In response to the third question regarding the reasons for the elimination of the death penalty from the Catholic Church’s teachings, Mohsen Kadivar said: “Generally speaking, ‘divinity-centric’ Christianity has always been different from the very beginning from ‘law-centric’ Judaism and what was perceived as ‘Shari’a centric’ Islam; in Christianity, religion was therefore separate from the law from the start. That is the reason why biblical texts scarcely address punishments, including the death penalty. In the middle ages, the death penalty was applied primarily to heresy and excommunication and was the basis for much extreme violence. Subject matters such as heresy having become moot in most Christian societies in recent centuries, the death penalty has lost its importance from a religious standpoint. Various scientific surveys also show that most Christians believe that Jesus Christ had a negative [and unfavorable] view of the death penalty.” This theology and history researcher then completed his answer by speaking about the Vatican: “The Vatican has realized these past few decades, and is adjusting itself with the changing public opinion, especially because eliminating the death penalty has very little religious cost for contemporary Catholicism. The political ramifications of this decision are that they project a softer image of the Catholic Church. Given the above, it would be very difficult to interpret the elimination of the death penalty as a religious reform of the Catholic Church, although one cannot deny its symbolic importance in religious, secular, and political terms. The discussion of the justifications announced by the Vatican and comparing that with the continued prohibition of abortion and divorce in Catholic Christianity will be left for another time.”
In response to Zamaneh’s first two questions regarding the possibility of eliminating the death penalty from Islam’s official religious apparatus, as well as the distinction between “Qesas” and “the death penalty”, Hassan Yussefi Eshkevari, author and theologian, said: “As you know, we have no punishment in the Shari’a and Islamic jurisprudence entitled the “death penalty”; what we have is Qesas or other punishments that can be considered a form of murder. Qesas of life (the retributive taking of a life) by the next of kin is a form of redeeming individual rights in Islamic jurisprudence. In the framework of the modern nation-state’s legal inter-relations, however, the government also possesses a right, that is, it can and must supervise and protect public rights. Therefore, in the modern world, legal systems make decisions regarding the common good and national interest through such legitimate institutions as the legislature, and make laws about all forms of punishments, including those related to the right to life (as the most fundamental of human rights).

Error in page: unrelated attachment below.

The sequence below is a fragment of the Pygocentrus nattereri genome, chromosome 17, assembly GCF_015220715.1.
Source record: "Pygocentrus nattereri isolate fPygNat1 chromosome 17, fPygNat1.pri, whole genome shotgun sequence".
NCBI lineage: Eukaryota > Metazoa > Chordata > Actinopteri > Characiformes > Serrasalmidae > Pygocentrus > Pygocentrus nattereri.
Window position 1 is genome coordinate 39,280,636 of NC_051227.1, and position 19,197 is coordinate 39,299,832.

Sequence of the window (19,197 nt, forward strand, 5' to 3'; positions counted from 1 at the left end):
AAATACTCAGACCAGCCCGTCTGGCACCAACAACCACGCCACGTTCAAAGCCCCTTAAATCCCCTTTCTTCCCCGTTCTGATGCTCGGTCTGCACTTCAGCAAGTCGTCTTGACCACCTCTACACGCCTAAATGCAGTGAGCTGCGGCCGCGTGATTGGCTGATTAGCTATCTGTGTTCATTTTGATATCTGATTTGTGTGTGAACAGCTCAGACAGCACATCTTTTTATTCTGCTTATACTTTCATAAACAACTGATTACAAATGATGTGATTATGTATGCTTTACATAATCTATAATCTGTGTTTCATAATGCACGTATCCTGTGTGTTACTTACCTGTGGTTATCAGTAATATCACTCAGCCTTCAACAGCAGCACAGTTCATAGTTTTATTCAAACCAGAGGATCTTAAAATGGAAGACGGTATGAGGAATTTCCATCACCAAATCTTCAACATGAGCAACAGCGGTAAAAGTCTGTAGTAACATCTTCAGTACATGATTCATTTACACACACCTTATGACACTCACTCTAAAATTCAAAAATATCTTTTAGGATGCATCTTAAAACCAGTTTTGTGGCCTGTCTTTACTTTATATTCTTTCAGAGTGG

Hassan Yussefi Eshkevari
This theology researcher continued: “If we accept the validity of these basic tenets, then it follows that it is natural for the modern state to modify the Qesas of life punishment and other traditional religious punishments as needed, and replace them with substitute punishments; naturally, such developments occur in Islamic societies as well, and will happen as the times require.”
According to Yussefi Eshkevari, it won’t be long until the Islamic world will completely abolish the death penalty, as certain Islamic countries (such as Turkey) have already done, even though traditional Islamic scholars will continue to insist on their outdated, archaic, and pre-modern positions, at least until further notice.
It won’t be long until the Islamic world will completely abolish the death penalty, as certain Islamic countries (such as Turkey) have already done, even though traditional Islamic scholars will continue to insist on their outdated, archaic, and pre-modern positions
In response to Zamaneh’s third question regarding the elimination of the death penalty by the Catholic Church, this theology and history researcher and intellectual considered the decision to have been a result of Christian Reformation and said: “The reason or reasons for the abrogation of the death penalty in the Catholic Church, or any other religion, for that matter, is undoubtedly rooted in Christian Reformation, which itself is more rooted in the Protestant tradition. This reform itself, however, is rooted in a series of civil, economic, and cultural developments in the West in the last 500 years. No change and progress in the realm of human existence can ever be made without a background and the existence and satisfaction of a set of conditions and circumstances.”
In closing, however, Yussefi Eshkevari said: “As I said, in time, Moslems will not be able to stay away from and not be affected by these fast evolving human experiences. Logic dictates that sooner or later, Moslems will also join the fast-moving world civilization and make revisions in all punishments that are considered violent and inhuman, or at least unfair, within the framework of the human rights culture; religious scholars will ultimately have no other option but to give in to these developments. Developments in pluralistic Islamic societies indicate that this is actually the trend; even in the Fiqh-centric Islamic Republic ruled by the Islamic Scholar, we are more or less witnessing the same trend.”